"We work with the presumption that this was an act of terrorism," USA Today quoted FBI Agent Rachel Rojas as saying at a news conference.

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WASHINGTON/SEOUL (Reuters) - U.S. President Donald Trump said on Sunday that North Korean leader Kim Jong Un risks losing "everything" if he resumes hostility and his country must denuclearize, after the North said it had carried out a "successful test of great significance."

"Kim Jong Un is too smart and has far too much to lose, everything actually, if he acts in a hostile way. He signed a strong Denuclearization Agreement with me in Singapore," Trump said on Twitter, referring to his first summit with Kim in Singapore in 2018.

"He does not want to void his special relationship with the President of the United States or interfere with the U.S. Presidential Election in November," he said.

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(U.S. Navy photo by Mass Communication Specialist 2nd Class Vaughan Dill/Released)

The three sailors whose lives were cut short by a gunman at Naval Air Station Pensacola, Florida, on Friday "showed exceptional heroism and bravery in the face of evil," said base commander Navy Capt. Tim Kinsella.

Ensign Joshua Kaleb Watson, Airman Mohammed Sameh Haitham, and Airman Apprentice Cameron Scott Walters were killed in the shooting, the Navy has announced.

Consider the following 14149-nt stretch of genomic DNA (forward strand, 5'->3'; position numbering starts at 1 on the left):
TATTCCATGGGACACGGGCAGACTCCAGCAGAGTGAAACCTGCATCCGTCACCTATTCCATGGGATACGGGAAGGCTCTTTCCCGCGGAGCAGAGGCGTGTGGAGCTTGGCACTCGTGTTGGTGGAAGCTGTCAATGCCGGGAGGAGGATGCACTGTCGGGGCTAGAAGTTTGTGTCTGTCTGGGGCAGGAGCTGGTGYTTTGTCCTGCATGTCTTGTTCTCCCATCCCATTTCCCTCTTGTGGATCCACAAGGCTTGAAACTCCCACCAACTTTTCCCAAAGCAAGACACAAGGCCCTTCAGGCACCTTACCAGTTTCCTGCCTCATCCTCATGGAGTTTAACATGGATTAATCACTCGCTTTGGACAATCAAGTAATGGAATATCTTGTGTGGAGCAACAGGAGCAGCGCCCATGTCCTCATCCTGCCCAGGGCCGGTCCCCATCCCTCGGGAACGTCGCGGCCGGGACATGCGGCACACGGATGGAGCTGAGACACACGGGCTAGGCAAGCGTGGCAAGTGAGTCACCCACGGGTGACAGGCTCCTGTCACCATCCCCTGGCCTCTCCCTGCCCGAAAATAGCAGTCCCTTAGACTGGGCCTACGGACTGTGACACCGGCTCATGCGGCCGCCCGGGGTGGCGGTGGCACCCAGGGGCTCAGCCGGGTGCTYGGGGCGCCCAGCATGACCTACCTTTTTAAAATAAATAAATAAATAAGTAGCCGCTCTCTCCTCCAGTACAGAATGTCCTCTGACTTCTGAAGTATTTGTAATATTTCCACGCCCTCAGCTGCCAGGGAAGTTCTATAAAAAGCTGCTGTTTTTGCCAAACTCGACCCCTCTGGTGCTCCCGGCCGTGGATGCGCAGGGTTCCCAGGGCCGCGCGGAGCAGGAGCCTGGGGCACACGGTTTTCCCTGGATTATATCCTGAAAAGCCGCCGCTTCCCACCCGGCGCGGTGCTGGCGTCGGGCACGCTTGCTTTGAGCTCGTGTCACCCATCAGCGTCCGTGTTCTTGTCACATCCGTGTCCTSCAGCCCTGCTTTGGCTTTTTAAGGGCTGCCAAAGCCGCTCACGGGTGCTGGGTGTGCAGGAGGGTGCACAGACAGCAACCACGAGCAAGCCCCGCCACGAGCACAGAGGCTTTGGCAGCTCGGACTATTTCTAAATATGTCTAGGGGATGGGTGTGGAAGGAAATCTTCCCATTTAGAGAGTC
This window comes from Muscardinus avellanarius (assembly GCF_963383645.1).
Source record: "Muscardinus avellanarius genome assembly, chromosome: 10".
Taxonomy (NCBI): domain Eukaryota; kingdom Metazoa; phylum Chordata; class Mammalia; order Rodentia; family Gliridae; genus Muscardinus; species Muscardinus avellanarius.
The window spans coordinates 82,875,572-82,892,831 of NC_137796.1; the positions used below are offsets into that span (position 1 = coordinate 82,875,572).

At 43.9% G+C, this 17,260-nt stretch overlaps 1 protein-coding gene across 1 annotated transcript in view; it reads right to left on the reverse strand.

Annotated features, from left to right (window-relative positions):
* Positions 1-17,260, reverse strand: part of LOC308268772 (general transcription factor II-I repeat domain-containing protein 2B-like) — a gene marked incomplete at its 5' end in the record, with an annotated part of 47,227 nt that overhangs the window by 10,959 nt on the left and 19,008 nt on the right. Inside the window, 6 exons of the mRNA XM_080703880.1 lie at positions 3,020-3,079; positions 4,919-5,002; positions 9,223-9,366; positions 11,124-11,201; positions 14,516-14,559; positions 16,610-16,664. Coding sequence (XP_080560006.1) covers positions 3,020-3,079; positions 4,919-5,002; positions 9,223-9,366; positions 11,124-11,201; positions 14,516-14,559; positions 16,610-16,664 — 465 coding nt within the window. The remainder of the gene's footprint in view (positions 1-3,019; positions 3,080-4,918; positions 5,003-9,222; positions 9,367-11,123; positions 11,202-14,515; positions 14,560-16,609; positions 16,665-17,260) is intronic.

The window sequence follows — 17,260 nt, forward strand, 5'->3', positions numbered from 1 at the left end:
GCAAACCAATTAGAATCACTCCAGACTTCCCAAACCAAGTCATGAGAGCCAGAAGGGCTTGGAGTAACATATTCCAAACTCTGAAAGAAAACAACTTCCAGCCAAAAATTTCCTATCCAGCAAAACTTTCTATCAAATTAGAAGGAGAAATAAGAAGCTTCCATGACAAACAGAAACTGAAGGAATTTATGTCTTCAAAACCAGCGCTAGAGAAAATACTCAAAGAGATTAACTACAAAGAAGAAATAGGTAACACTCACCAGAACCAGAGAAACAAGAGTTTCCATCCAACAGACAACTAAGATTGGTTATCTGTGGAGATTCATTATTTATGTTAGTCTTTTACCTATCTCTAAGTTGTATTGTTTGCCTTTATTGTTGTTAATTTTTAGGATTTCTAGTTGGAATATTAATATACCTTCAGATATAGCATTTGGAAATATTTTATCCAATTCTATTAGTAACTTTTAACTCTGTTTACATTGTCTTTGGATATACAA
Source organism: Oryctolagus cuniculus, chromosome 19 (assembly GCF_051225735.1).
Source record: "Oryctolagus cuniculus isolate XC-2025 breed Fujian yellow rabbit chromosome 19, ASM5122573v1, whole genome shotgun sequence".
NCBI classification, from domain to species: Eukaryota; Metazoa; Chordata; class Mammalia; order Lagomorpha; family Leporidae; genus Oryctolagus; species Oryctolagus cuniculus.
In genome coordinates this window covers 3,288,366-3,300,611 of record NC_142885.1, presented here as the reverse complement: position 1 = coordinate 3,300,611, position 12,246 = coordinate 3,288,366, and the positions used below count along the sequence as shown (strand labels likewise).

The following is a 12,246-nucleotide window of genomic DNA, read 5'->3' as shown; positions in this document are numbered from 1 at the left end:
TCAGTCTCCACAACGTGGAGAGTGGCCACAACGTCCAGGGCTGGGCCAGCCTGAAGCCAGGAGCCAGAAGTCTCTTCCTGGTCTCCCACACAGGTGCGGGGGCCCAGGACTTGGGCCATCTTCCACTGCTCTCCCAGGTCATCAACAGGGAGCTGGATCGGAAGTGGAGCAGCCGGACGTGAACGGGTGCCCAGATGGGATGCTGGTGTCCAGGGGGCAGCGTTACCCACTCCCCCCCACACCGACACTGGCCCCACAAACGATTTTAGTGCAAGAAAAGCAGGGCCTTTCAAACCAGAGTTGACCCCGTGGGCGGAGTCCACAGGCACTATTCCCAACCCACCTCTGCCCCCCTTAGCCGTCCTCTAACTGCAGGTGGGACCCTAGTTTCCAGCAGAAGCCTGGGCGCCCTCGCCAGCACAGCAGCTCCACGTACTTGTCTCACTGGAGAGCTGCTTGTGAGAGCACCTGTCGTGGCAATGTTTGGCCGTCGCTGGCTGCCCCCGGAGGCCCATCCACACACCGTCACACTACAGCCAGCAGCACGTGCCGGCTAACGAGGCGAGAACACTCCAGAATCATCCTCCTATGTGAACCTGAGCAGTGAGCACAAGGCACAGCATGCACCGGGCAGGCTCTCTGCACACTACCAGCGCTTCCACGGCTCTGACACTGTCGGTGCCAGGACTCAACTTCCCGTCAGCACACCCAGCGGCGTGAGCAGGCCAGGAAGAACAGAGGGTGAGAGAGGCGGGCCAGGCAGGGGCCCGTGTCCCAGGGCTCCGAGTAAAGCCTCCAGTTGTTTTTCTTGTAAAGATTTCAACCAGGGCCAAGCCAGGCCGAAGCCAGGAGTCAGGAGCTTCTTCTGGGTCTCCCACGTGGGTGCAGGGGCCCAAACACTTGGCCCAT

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The Pentagon has a credibility problem that is the result of the White House's scorched earth policy against any criticism. As a result, all statements from senior leaders are suspect.

We're beyond the point of defense officials being unable to say for certain whether a dog is a good boy or girl. Now we're at the point where the Pentagon has spent three days trying to knock down a Wall Street Journal story about possible deployments to the Middle East, and they've failed to persuade either the press or Congress.

The Wall Street Journal reported on Wednesday that the United States was considering deploying up to 14,000 troops to the Middle East to thwart any potential Iranian attacks. The story made clear that President Trump could ultimately decide to send a smaller number of service members, but defense officials have become fixated on the number 14,000 as if it were the only option on the table.

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This article originally appeared on Business Insider.

SIMI VALLEY, Calif. – Gen. David Berger, the US Marine Corps commandant, suggested the concerns surrounding a service members' use of questionable Chinese-owned apps like TikTok should be directed against the military's leadership, rather than the individual troops.

Speaking at the Reagan National Defense Forum in Simi Valley, California, on Saturday morning, Berger said the younger generation of troops had a "clearer view" of the technology "than most people give them credit for."

"That said, I'd give us a 'C-minus' or a 'D' in educating the force on the threat of even technology," Berger said. "Because they view it as two pieces of gear, 'I don't see what the big deal is.'"